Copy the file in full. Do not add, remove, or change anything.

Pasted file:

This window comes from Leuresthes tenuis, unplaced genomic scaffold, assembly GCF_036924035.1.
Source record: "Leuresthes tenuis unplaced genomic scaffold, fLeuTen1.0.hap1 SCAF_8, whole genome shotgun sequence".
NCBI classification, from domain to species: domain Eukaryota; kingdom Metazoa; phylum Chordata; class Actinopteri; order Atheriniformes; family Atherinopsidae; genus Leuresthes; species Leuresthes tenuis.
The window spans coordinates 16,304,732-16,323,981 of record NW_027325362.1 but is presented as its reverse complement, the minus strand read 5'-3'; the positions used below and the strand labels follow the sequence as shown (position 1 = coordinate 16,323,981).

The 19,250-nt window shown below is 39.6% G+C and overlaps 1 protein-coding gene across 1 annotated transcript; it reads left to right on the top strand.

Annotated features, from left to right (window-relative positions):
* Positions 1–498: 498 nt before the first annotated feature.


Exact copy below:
This window comes from Leuresthes tenuis, unplaced genomic scaffold, assembly GCF_036924035.1.
Source record: "Leuresthes tenuis unplaced genomic scaffold, fLeuTen1.0.hap1 SCAF_8, whole genome shotgun sequence".
NCBI classification, from domain to species: domain Eukaryota; kingdom Metazoa; phylum Chordata; class Actinopteri; order Atheriniformes; family Atherinopsidae; genus Leuresthes; species Leuresthes tenuis.
The window spans coordinates 16,304,732-16,323,981 of record NW_027325362.1 but is presented as its reverse complement, the minus strand read 5'-3'; the positions used below and the strand labels follow the sequence as shown (position 1 = coordinate 16,323,981).

The 19,250-nt window shown below is 39.6% G+C and overlaps 1 protein-coding gene across 1 annotated transcript; it reads left to right on the top strand.

Annotated features, from left to right (window-relative positions):
* Positions 1–498: 498 nt before the first annotated feature.